The Crystal and Molecular Structures of Diferric Porcine and Rabbit Serum Transferrins at Resolutions of 2.15 And 2.60A, RespectivelyHall, D.R., Hadden, J.M., Leonard, G.A., Bailey, S., Neu, M., Winn, M., Lindley, P.F.
(2002) Acta Crystallogr.,Sect.D 58: 70
- PubMed: 11752780
- Primary Citation of Related Structures:
- PubMed Abstract:
The serum transferrins are monomeric proteins with a molecular mass of around 80 kDa and are responsible for the transport of iron in vertebrates. The three-dimensional structures of diferric porcine and rabbit serum transferrin have been refined aga ...
The serum transferrins are monomeric proteins with a molecular mass of around 80 kDa and are responsible for the transport of iron in vertebrates. The three-dimensional structures of diferric porcine and rabbit serum transferrin have been refined against X-ray diffraction data extending to 2.15 and 2.60 A, respectively. Data for both proteins were collected using synchrotron radiation at temperatures of 277 K. The porcine protein crystallizes in the space group C2, with unit-cell parameters a = 223.8, b = 44.9, c = 78.9 A, beta = 105.4 degrees with one molecule in the asymmetric unit. The structure was solved by molecular-replacement methods using rabbit serum transferrin as the search model. The structure was refined using REFMAC, with a final residual of 13.8% (R(free) = 18.2% for a 5% data sample) for all data to 2.15 A. The final model comprises 5254 protein atoms, two Fe(3+) cations and two CO(3)(2-) anions, one N-acetyl glucosamine moiety and 494 water molecules. The rabbit protein crystallizes in space group P4(3)2(1)2, with unit-cell parameters a = 127.2, c = 144.9 A and one molecule per asymmetric unit. The structure was solved using the method of multiple isomorphous replacement and refined using REFMAC to give a final residual of 18.6% (R(free) = 22.2% for a 5% data sample) for all data to 2.60 A. The final model comprises 5216 protein atoms, two Fe(3+) cations and two CO(3)(2-) anions, a Cl(-) anion and 206 solvent molecules; there is no clear indication of the carbohydrate moiety attached to Asn490 (rabbit serum numbering). Both molecules adopt a bilobal structure typical for members of the transferrin family. Each of the structurally homologous lobes contains two dissimilar domains with a single iron-binding site buried within the interdomain cleft. The porcine serum protein lacks an interdomain disulfide bridge close to the connecting peptide between the lobes, but this seems to have little effect on the overall orientation of the lobes. The N-lobes of both proteins possess lysine residues, one from each of the two domains, that lie in close proximity to one another to form the so-called dilysine trigger. The more acid-labile release of iron from serum transferrins than from lactoferrins is discussed.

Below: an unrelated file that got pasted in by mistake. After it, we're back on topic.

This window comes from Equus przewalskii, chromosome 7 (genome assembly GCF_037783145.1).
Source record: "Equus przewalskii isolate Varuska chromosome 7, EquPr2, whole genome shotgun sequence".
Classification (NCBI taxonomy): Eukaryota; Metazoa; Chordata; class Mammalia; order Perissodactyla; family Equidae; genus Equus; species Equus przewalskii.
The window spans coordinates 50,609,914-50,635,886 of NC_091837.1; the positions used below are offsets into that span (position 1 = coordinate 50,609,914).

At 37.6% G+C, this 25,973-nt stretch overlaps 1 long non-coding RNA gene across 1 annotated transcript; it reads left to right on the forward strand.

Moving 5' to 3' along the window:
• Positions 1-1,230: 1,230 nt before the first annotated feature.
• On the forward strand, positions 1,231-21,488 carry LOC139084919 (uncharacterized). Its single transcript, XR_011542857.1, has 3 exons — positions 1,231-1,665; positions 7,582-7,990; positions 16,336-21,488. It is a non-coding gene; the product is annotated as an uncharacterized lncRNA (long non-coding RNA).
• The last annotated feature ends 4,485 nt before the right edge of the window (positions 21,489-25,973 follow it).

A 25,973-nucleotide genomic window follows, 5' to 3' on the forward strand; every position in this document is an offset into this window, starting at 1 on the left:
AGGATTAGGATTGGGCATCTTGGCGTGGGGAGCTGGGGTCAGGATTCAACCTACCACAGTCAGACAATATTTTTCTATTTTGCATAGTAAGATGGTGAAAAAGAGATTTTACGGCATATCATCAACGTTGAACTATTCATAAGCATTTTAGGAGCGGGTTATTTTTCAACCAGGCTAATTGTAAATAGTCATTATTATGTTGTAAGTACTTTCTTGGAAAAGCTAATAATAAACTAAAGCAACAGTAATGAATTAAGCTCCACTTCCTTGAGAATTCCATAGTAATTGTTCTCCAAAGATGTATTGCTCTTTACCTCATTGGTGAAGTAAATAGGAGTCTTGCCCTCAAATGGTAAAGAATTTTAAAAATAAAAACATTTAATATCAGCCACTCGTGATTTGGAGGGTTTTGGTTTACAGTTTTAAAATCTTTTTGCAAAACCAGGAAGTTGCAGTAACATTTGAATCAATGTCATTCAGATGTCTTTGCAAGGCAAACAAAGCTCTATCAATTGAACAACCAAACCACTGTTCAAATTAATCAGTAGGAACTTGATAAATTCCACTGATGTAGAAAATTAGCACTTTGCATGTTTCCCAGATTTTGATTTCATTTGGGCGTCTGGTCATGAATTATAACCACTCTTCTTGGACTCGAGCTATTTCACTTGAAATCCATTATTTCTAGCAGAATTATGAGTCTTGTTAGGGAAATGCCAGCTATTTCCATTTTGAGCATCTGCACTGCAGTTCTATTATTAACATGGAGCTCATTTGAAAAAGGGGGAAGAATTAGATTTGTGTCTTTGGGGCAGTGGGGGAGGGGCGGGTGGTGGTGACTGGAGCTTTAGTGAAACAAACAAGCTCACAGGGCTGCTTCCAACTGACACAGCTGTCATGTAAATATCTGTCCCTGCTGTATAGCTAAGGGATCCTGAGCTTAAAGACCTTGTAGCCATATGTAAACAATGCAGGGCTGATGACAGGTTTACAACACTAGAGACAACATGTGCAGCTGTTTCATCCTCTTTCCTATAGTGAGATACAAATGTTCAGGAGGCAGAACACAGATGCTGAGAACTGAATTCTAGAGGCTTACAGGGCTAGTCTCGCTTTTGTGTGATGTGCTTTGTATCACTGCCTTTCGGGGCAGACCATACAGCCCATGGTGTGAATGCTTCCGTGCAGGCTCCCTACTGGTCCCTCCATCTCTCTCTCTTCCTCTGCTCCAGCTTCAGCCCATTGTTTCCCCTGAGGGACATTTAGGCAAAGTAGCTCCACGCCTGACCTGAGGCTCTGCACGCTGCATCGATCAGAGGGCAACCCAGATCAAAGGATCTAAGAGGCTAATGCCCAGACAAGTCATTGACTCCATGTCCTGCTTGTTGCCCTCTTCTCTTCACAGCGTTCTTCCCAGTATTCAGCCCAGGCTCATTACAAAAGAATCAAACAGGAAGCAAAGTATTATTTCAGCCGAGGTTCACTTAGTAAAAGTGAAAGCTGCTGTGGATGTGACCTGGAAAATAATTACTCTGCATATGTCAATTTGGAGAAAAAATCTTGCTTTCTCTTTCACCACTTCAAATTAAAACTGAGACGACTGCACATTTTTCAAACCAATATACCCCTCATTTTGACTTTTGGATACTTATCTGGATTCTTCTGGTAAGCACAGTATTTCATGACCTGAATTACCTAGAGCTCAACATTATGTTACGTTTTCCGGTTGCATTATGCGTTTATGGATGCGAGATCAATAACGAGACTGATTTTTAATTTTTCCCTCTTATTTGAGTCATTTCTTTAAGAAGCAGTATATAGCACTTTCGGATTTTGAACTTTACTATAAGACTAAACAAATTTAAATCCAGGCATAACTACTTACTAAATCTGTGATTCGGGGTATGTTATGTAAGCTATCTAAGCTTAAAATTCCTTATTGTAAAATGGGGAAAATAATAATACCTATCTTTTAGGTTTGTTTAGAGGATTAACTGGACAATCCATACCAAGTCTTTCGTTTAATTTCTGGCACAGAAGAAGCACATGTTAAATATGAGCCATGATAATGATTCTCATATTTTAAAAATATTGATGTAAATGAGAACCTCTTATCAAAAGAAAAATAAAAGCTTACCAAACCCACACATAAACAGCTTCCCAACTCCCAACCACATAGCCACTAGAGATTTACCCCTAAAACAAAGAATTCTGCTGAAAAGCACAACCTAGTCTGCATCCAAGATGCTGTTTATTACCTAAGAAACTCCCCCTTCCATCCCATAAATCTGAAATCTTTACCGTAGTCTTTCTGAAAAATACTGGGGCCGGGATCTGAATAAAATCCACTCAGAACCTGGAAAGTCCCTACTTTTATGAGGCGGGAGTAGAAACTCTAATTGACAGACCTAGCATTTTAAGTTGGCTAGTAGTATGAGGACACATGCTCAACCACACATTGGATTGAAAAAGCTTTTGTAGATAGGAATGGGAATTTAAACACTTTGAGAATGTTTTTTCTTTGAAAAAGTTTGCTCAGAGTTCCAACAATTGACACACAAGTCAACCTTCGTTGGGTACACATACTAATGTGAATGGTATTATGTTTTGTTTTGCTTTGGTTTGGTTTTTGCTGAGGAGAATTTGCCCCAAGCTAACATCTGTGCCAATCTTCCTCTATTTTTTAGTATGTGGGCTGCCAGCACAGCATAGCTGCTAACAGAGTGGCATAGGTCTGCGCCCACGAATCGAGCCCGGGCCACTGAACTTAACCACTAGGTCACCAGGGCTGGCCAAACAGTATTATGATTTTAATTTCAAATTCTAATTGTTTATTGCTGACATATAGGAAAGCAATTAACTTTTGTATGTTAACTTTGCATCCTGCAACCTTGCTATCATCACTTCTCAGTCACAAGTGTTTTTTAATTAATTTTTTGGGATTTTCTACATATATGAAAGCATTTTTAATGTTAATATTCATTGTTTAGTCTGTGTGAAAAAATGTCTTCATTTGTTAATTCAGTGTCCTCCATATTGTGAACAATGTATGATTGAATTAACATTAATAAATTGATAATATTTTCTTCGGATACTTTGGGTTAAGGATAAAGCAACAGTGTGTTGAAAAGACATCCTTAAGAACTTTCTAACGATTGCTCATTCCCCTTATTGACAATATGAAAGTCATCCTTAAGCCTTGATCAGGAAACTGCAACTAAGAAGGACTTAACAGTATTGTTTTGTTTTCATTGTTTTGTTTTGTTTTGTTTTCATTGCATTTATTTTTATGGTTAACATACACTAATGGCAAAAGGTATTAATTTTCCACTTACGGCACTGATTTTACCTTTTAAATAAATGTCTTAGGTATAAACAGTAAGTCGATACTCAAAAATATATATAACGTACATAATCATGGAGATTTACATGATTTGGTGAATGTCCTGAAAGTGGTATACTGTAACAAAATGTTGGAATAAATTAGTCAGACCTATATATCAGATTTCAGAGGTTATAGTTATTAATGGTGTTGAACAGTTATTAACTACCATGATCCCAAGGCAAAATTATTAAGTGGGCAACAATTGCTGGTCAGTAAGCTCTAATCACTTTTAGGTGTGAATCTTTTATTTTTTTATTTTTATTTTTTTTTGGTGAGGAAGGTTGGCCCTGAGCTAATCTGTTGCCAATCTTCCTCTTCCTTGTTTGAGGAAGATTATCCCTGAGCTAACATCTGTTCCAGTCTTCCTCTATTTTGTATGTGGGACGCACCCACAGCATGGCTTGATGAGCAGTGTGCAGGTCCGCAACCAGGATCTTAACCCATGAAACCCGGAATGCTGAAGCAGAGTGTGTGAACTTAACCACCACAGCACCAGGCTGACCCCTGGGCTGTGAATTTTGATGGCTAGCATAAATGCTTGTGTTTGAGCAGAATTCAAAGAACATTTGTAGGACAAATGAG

CLRC Daresbury Laboratory, Warrington, Cheshire WA4 4AD, England.